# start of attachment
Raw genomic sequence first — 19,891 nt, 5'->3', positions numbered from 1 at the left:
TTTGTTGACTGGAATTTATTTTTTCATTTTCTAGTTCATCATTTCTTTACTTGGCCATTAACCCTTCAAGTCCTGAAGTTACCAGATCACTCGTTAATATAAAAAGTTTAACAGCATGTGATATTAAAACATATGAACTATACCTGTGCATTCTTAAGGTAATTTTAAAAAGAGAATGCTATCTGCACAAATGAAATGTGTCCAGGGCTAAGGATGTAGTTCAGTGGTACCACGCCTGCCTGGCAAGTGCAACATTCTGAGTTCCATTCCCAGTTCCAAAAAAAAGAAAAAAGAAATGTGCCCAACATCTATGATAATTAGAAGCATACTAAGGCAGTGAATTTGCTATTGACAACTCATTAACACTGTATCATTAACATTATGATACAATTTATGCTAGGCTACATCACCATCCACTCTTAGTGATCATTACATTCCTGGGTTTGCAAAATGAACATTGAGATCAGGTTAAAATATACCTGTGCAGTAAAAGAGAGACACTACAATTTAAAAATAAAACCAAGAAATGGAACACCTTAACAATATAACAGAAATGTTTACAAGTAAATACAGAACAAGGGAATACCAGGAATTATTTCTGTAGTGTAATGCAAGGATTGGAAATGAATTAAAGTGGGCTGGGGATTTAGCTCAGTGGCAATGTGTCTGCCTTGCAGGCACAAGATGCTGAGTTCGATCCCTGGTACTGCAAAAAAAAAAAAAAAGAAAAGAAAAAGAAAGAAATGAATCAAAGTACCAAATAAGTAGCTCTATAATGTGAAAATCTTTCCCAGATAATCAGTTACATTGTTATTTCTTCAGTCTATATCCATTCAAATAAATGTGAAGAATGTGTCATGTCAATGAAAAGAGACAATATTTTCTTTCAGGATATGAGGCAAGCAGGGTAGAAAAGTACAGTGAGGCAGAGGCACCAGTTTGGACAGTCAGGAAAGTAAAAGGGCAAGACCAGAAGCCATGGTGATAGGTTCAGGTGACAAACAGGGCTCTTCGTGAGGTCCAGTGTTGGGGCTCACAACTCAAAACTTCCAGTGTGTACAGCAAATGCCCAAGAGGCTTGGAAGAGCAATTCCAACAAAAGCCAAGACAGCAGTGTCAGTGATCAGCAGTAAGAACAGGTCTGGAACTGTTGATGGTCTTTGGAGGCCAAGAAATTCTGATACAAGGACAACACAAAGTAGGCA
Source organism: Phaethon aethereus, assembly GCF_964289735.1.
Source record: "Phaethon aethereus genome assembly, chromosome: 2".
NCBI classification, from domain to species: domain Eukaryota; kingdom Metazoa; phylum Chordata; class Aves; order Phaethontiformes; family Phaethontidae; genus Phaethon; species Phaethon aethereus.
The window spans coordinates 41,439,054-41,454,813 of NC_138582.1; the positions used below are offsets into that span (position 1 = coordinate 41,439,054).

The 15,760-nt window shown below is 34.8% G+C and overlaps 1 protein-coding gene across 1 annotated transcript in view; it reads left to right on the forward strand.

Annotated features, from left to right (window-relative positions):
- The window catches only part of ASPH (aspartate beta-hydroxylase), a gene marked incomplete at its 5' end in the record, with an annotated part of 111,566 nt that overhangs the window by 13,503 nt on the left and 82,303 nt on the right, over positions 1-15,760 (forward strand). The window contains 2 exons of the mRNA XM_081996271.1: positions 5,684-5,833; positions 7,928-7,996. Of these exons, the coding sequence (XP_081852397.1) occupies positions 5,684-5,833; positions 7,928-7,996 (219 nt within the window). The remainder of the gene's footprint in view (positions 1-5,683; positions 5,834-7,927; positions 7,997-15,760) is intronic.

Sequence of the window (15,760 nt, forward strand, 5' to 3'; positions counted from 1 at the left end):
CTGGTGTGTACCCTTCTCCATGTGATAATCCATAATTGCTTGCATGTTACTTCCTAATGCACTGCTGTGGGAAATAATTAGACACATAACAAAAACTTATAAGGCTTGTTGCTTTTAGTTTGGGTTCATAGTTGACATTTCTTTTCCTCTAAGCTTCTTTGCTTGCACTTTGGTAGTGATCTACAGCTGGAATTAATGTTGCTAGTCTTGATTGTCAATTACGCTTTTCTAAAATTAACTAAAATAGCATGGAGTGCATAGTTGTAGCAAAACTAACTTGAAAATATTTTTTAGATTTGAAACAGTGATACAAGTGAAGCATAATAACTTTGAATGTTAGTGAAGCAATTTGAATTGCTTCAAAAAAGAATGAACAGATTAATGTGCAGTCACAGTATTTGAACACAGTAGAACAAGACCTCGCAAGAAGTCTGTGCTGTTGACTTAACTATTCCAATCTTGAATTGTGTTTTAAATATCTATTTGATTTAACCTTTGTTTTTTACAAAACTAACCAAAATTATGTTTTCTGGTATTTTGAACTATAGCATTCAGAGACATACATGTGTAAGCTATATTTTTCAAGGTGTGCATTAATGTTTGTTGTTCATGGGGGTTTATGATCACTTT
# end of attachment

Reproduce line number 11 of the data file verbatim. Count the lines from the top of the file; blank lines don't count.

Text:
CTGGTGTGTACCCTTCTCCATGTGATAATCCATAATTGCTTGCATGTTACTTCCTAATGCACTGCTGTGGGAAATAATTAGACACATAACAAAAACTTATAAGGCTTGTTGCTTTTAGTTTGGGTTCATAGTTGACATTTCTTTTCCTCTAAGCTTCTTTGCTTGCACTTTGGTAGTGATCTACAGCTGGAATTAATGTTGCTAGTCTTGATTGTCAATTACGCTTTTCTAAAATTAACTAAAATAGCATGGAGTGCATAGTTGTAGCAAAACTAACTTGAAAATATTTTTTAGATTTGAAACAGTGATACAAGTGAAGCATAATAACTTTGAATGTTAGTGAAGCAATTTGAATTGCTTCAAAAAAGAATGAACAGATTAATGTGCAGTCACAGTATTTGAACACAGTAGAACAAGACCTCGCAAGAAGTCTGTGCTGTTGACTTAACTATTCCAATCTTGAATTGTGTTTTAAATATCTATTTGATTTAACCTTTGTTTTTTACAAAACTAACCAAAATTATGTTTTCTGGTATTTTGAACTATAGCATTCAGAGACATACATGTGTAAGCTATATTTTTCAAGGTGTGCATTAATGTTTGTTGTTCATGGGGGTTTATGATCACTTT